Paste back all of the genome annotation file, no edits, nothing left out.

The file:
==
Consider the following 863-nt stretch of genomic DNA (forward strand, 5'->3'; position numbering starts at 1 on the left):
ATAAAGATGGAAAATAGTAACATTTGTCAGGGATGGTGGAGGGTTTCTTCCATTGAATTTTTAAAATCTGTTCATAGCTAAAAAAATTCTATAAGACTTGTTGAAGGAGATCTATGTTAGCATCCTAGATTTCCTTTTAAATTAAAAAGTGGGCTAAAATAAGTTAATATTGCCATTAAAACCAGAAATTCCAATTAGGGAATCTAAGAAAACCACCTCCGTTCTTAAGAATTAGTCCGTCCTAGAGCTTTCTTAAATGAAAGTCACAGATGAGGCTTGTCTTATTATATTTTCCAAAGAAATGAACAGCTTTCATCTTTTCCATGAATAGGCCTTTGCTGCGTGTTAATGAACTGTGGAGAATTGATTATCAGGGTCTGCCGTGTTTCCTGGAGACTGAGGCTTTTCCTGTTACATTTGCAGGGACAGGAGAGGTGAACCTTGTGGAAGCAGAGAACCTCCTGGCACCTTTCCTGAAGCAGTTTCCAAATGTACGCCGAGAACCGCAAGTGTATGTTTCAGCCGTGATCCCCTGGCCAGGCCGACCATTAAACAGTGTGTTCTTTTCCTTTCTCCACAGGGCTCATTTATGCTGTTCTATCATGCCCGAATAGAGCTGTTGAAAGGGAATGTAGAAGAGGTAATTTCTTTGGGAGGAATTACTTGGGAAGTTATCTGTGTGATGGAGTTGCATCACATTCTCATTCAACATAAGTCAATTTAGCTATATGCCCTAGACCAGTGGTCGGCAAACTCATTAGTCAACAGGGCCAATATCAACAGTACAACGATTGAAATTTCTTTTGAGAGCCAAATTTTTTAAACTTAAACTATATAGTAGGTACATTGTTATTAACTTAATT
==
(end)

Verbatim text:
Consider the following 863-nt stretch of genomic DNA (forward strand, 5'->3'; position numbering starts at 1 on the left):
ATAAAGATGGAAAATAGTAACATTTGTCAGGGATGGTGGAGGGTTTCTTCCATTGAATTTTTAAAATCTGTTCATAGCTAAAAAAATTCTATAAGACTTGTTGAAGGAGATCTATGTTAGCATCCTAGATTTCCTTTTAAATTAAAAAGTGGGCTAAAATAAGTTAATATTGCCATTAAAACCAGAAATTCCAATTAGGGAATCTAAGAAAACCACCTCCGTTCTTAAGAATTAGTCCGTCCTAGAGCTTTCTTAAATGAAAGTCACAGATGAGGCTTGTCTTATTATATTTTCCAAAGAAATGAACAGCTTTCATCTTTTCCATGAATAGGCCTTTGCTGCGTGTTAATGAACTGTGGAGAATTGATTATCAGGGTCTGCCGTGTTTCCTGGAGACTGAGGCTTTTCCTGTTACATTTGCAGGGACAGGAGAGGTGAACCTTGTGGAAGCAGAGAACCTCCTGGCACCTTTCCTGAAGCAGTTTCCAAATGTACGCCGAGAACCGCAAGTGTATGTTTCAGCCGTGATCCCCTGGCCAGGCCGACCATTAAACAGTGTGTTCTTTTCCTTTCTCCACAGGGCTCATTTATGCTGTTCTATCATGCCCGAATAGAGCTGTTGAAAGGGAATGTAGAAGAGGTAATTTCTTTGGGAGGAATTACTTGGGAAGTTATCTGTGTGATGGAGTTGCATCACATTCTCATTCAACATAAGTCAATTTAGCTATATGCCCTAGACCAGTGGTCGGCAAACTCATTAGTCAACAGGGCCAATATCAACAGTACAACGATTGAAATTTCTTTTGAGAGCCAAATTTTTTAAACTTAAACTATATAGTAGGTACATTGTTATTAACTTAATT